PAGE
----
This is for those of you who may be interested in having a closer look at where certain of the mentioned locations (we visit) are - here's a very nice map of central Tokyo.
Initially, you may find it hard to orientate yourself on the map.
An easy way is to take note of the Yamanote Line (railway) which runs in an oval(ish) shape along the central parts of the city. Most of the major areas are right on this line. Just follow this line around the city as a reference to the areas we visited.
For example: Yesterday we came into Shinjuku Station and walked to the Tokyo Metropolitan Office Building (The big M just to the left of Shinjuku Station). From there we went south to Yoyogi-koen (Park) and visited the Meiji-Jingu shrine.
We then walked past Harajuku station down towards Aoyama-dori (dori means avenue), browsed some shops en route and went via Aoyama-dori into Shibuya. We left there taking the train from Shibuya Station to Shimi-Kitazawa Station (just on the left edge of the map you can see the Zawa bit) and from there on towards to Hon-Atsugi.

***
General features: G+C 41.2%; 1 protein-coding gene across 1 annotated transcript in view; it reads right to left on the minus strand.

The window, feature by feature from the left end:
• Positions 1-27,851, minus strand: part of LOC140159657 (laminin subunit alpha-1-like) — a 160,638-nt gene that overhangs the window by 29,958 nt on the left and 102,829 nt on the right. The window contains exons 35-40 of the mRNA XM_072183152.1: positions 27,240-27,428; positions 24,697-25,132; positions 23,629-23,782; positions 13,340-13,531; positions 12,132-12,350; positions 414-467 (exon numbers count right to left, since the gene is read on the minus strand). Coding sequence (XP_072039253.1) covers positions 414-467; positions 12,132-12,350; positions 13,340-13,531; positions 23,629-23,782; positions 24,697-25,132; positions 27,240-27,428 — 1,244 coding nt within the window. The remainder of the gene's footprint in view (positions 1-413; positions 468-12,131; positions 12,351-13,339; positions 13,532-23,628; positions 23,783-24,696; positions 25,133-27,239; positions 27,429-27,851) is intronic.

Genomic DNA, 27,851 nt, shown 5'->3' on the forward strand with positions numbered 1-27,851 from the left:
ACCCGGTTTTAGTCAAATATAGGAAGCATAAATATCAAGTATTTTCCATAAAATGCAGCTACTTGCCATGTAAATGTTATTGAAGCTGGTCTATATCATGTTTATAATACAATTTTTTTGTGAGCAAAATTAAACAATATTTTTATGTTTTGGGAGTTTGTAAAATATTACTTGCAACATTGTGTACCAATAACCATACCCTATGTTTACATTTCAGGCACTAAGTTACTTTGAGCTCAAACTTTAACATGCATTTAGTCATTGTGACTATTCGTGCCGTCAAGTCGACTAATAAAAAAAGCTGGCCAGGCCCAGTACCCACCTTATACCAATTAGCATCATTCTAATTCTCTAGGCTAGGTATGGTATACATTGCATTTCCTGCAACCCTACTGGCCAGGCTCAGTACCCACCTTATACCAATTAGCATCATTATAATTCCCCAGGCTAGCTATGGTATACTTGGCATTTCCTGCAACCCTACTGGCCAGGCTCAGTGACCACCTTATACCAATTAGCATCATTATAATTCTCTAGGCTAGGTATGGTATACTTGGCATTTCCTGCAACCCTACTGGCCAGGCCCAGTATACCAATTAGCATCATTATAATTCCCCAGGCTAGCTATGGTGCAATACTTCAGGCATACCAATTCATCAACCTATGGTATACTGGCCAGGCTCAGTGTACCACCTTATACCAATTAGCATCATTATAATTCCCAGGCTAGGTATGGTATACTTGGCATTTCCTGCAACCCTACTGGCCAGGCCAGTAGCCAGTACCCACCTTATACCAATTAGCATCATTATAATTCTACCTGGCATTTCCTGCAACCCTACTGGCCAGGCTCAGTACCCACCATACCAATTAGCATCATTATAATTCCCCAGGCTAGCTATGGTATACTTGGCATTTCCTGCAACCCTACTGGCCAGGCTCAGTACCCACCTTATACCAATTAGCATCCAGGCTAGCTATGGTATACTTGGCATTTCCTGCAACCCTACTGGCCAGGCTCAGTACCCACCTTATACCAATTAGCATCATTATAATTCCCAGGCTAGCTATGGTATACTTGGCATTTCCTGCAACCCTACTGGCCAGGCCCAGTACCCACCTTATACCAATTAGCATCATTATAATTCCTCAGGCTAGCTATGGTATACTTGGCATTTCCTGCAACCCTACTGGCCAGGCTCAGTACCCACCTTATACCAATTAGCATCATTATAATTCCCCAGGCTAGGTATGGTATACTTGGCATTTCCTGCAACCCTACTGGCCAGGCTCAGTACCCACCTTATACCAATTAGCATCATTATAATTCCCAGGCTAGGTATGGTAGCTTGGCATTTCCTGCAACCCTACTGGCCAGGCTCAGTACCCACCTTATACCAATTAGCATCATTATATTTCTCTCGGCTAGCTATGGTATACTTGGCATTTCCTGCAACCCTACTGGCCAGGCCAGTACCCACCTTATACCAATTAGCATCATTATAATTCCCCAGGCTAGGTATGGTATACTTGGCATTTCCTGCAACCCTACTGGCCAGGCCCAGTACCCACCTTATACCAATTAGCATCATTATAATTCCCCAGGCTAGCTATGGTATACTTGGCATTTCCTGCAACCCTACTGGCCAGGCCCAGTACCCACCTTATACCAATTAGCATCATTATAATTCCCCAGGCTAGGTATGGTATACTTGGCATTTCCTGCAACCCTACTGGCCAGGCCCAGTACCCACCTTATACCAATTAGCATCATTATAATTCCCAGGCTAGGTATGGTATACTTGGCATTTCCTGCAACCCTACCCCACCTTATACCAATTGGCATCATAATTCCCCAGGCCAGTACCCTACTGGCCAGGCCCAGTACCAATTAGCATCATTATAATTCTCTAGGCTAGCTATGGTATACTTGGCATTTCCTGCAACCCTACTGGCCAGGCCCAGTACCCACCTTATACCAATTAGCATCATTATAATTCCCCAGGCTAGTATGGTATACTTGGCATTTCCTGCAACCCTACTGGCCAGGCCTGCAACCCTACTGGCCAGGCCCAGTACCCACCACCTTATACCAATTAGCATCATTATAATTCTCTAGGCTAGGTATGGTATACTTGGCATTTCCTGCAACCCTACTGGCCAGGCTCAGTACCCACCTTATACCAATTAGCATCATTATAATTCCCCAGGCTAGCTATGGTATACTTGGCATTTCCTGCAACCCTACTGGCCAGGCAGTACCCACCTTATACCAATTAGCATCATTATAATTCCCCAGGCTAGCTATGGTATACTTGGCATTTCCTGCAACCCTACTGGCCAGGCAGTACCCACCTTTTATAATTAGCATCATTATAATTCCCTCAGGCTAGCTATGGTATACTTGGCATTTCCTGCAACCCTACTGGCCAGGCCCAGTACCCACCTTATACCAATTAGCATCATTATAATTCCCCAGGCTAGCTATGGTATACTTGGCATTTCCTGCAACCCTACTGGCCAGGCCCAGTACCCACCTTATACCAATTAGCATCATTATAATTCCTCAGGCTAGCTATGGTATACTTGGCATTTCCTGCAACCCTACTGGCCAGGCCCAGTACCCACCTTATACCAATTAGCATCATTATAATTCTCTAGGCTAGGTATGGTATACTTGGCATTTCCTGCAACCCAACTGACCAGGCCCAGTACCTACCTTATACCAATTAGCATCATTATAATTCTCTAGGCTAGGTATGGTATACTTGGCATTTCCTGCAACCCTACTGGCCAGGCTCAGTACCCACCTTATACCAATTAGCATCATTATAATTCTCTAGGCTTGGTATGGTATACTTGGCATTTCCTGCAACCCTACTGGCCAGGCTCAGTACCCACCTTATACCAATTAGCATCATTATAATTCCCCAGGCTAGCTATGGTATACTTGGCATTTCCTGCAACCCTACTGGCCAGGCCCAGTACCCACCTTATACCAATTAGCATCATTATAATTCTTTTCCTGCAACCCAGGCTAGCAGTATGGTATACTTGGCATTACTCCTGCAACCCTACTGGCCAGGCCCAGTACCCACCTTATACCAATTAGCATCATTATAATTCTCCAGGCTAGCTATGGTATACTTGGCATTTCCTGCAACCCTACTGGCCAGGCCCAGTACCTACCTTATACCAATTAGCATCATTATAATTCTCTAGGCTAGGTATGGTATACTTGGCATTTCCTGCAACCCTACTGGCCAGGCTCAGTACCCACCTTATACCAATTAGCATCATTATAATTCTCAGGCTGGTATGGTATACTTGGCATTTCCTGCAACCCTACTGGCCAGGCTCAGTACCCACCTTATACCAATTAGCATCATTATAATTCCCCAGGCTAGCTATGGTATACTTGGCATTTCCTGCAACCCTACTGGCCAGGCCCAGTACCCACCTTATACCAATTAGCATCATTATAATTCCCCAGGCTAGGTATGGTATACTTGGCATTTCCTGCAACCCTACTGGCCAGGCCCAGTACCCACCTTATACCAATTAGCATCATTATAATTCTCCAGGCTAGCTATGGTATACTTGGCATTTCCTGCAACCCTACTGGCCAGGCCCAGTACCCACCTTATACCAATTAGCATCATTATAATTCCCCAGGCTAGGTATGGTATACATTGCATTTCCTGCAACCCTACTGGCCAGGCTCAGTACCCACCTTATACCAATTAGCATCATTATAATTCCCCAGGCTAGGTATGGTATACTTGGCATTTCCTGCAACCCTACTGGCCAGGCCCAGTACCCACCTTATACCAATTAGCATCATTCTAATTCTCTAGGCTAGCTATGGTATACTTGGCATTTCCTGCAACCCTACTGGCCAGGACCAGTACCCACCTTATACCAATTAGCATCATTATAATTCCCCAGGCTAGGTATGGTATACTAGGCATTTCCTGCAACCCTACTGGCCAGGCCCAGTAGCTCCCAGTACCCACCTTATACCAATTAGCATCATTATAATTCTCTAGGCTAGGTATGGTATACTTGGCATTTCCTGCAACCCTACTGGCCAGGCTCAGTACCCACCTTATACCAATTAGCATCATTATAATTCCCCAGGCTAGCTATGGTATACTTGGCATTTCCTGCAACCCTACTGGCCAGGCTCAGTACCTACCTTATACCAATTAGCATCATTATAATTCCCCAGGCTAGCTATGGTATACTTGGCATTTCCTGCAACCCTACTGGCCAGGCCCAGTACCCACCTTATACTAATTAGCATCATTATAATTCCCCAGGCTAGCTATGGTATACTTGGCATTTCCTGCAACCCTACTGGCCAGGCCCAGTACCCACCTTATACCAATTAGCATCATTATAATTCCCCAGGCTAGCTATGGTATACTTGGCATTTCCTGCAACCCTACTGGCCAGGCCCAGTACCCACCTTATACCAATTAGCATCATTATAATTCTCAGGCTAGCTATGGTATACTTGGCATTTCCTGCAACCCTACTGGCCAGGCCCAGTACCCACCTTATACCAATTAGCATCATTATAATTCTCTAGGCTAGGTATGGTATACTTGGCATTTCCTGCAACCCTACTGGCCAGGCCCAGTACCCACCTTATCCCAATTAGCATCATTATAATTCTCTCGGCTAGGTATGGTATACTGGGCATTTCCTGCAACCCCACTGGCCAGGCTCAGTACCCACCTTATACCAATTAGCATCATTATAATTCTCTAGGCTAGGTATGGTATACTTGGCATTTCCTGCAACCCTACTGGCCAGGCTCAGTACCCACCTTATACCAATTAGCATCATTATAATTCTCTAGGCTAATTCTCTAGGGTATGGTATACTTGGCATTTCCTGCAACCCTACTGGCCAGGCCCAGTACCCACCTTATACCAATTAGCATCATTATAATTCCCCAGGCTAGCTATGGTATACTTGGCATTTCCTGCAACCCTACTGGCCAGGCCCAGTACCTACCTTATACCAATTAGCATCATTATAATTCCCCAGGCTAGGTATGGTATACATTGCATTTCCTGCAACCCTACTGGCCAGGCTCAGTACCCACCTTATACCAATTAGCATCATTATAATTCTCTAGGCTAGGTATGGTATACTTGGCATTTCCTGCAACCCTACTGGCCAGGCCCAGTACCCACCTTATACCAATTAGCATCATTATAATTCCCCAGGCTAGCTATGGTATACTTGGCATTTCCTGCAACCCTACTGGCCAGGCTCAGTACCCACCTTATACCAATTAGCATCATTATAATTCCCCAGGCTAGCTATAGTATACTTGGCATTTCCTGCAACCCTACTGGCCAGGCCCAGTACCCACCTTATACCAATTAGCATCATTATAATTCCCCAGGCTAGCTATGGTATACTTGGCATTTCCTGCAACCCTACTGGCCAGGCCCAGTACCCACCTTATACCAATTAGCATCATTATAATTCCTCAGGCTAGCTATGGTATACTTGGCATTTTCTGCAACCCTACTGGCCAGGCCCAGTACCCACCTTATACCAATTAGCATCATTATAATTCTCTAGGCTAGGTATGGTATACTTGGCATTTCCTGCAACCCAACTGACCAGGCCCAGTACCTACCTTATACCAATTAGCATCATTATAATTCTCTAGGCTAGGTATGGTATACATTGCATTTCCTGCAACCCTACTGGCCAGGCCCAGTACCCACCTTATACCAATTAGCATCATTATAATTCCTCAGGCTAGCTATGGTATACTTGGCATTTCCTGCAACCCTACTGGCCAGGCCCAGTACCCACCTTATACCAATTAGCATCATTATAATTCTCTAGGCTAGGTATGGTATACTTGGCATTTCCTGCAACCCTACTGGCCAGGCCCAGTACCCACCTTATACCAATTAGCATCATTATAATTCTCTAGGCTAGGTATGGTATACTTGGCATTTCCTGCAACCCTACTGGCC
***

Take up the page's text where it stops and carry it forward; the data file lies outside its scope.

Were we live (Atsugi), is approx 40km from Tokyo towards the south-west. It falls outside the greater Tokyo area and is part of the Kanagawa area. From Atsugi we normally approach the city from the Shinjuku side and from there go on to our final destination.
Unfortunately Shinjuku is the largest train station in Japan and can be a nightmare to traverse. Depending on whom you ask, it is said that between 3 and 4 million people pass through there EVERY DAY. In terms of passenger volume that makes it the busiest station in the world!
It has been said that the Japanese railway is over-used for the simple reason that it is convenient. I.e. it’s too easy to go anywhere you want to go, without it really always being necessary to go anywhere.
That being said, it does seem like “going somewhere” is a bit of a Japanese pastime. I reckon that these people must spend at least 2-3 hours a day on trains on average.
You just can’t help wondering whether they know how terrible a life it really is.